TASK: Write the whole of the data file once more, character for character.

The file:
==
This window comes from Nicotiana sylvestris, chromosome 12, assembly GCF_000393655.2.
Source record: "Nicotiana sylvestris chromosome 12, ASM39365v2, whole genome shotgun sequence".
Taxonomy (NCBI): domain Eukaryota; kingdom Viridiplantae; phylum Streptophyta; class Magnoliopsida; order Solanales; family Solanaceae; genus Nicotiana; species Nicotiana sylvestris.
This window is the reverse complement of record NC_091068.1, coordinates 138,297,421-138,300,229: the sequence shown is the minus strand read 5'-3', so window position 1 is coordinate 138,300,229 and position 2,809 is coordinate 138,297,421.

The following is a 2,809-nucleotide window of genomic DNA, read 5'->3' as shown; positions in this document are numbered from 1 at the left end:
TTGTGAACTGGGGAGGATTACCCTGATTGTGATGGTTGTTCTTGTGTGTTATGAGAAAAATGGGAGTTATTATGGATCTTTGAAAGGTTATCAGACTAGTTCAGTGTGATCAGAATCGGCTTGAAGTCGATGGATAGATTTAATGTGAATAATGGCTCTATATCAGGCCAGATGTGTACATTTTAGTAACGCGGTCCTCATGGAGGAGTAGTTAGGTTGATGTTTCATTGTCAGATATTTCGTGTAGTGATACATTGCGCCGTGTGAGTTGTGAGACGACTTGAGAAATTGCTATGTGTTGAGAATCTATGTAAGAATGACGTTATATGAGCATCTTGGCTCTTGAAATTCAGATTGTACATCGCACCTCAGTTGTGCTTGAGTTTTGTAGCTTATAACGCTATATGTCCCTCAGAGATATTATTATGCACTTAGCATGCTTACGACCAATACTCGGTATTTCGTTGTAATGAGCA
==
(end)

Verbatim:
This window comes from Nicotiana sylvestris, chromosome 12, assembly GCF_000393655.2.
Source record: "Nicotiana sylvestris chromosome 12, ASM39365v2, whole genome shotgun sequence".
Taxonomy (NCBI): domain Eukaryota; kingdom Viridiplantae; phylum Streptophyta; class Magnoliopsida; order Solanales; family Solanaceae; genus Nicotiana; species Nicotiana sylvestris.
This window is the reverse complement of record NC_091068.1, coordinates 138,297,421-138,300,229: the sequence shown is the minus strand read 5'-3', so window position 1 is coordinate 138,300,229 and position 2,809 is coordinate 138,297,421.

The following is a 2,809-nucleotide window of genomic DNA, read 5'->3' as shown; positions in this document are numbered from 1 at the left end:
TTGTGAACTGGGGAGGATTACCCTGATTGTGATGGTTGTTCTTGTGTGTTATGAGAAAAATGGGAGTTATTATGGATCTTTGAAAGGTTATCAGACTAGTTCAGTGTGATCAGAATCGGCTTGAAGTCGATGGATAGATTTAATGTGAATAATGGCTCTATATCAGGCCAGATGTGTACATTTTAGTAACGCGGTCCTCATGGAGGAGTAGTTAGGTTGATGTTTCATTGTCAGATATTTCGTGTAGTGATACATTGCGCCGTGTGAGTTGTGAGACGACTTGAGAAATTGCTATGTGTTGAGAATCTATGTAAGAATGACGTTATATGAGCATCTTGGCTCTTGAAATTCAGATTGTACATCGCACCTCAGTTGTGCTTGAGTTTTGTAGCTTATAACGCTATATGTCCCTCAGAGATATTATTATGCACTTAGCATGCTTACGACCAATACTCGGTATTTCGTTGTAATGAGCA